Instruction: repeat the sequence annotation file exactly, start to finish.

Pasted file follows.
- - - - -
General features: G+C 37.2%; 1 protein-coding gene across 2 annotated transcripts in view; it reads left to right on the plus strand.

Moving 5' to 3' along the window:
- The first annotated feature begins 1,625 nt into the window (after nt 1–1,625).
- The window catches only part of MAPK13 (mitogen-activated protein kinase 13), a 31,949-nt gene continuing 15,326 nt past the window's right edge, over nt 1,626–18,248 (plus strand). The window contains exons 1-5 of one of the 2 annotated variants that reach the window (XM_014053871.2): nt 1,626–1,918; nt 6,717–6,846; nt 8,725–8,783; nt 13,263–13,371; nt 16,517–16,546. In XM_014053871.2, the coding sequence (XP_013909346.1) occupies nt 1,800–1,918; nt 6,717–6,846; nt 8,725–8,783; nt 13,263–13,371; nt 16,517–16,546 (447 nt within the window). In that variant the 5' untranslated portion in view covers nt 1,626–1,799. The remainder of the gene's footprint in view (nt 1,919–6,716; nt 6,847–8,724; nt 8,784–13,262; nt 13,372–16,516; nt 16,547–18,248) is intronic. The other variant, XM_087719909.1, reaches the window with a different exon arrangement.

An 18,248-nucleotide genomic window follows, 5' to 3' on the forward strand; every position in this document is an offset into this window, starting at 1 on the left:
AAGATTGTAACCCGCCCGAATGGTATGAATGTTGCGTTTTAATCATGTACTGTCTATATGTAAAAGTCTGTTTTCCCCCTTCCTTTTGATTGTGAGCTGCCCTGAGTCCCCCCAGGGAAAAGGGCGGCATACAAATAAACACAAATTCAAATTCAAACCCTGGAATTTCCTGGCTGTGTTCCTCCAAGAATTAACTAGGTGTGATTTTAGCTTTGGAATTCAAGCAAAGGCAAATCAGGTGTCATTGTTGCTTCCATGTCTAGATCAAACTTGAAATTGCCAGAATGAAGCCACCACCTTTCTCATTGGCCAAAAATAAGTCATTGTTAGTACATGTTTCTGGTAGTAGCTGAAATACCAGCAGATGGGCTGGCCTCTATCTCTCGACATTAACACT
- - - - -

General features: G+C 37.2%; 1 protein-coding gene across 2 annotated transcripts in view; it reads left to right on the plus strand.

Moving 5' to 3' along the window:
- The first annotated feature begins 1,625 nt into the window (after nt 1–1,625).
- The window catches only part of MAPK13 (mitogen-activated protein kinase 13), a 31,949-nt gene continuing 15,326 nt past the window's right edge, over nt 1,626–18,248 (plus strand). The window contains exons 1-5 of one of the 2 annotated variants that reach the window (XM_014053871.2): nt 1,626–1,918; nt 6,717–6,846; nt 8,725–8,783; nt 13,263–13,371; nt 16,517–16,546. In XM_014053871.2, the coding sequence (XP_013909346.1) occupies nt 1,800–1,918; nt 6,717–6,846; nt 8,725–8,783; nt 13,263–13,371; nt 16,517–16,546 (447 nt within the window). In that variant the 5' untranslated portion in view covers nt 1,626–1,799. The remainder of the gene's footprint in view (nt 1,919–6,716; nt 6,847–8,724; nt 8,784–13,262; nt 13,372–16,516; nt 16,547–18,248) is intronic. The other variant, XM_087719909.1, reaches the window with a different exon arrangement.

An 18,248-nucleotide genomic window follows, 5' to 3' on the forward strand; every position in this document is an offset into this window, starting at 1 on the left:
AAGATTGTAACCCGCCCGAATGGTATGAATGTTGCGTTTTAATCATGTACTGTCTATATGTAAAAGTCTGTTTTCCCCCTTCCTTTTGATTGTGAGCTGCCCTGAGTCCCCCCAGGGAAAAGGGCGGCATACAAATAAACACAAATTCAAATTCAAACCCTGGAATTTCCTGGCTGTGTTCCTCCAAGAATTAACTAGGTGTGATTTTAGCTTTGGAATTCAAGCAAAGGCAAATCAGGTGTCATTGTTGCTTCCATGTCTAGATCAAACTTGAAATTGCCAGAATGAAGCCACCACCTTTCTCATTGGCCAAAAATAAGTCATTGTTAGTACATGTTTCTGGTAGTAGCTGAAATACCAGCAGATGGGCTGGCCTCTATCTCTCGACATTAACACT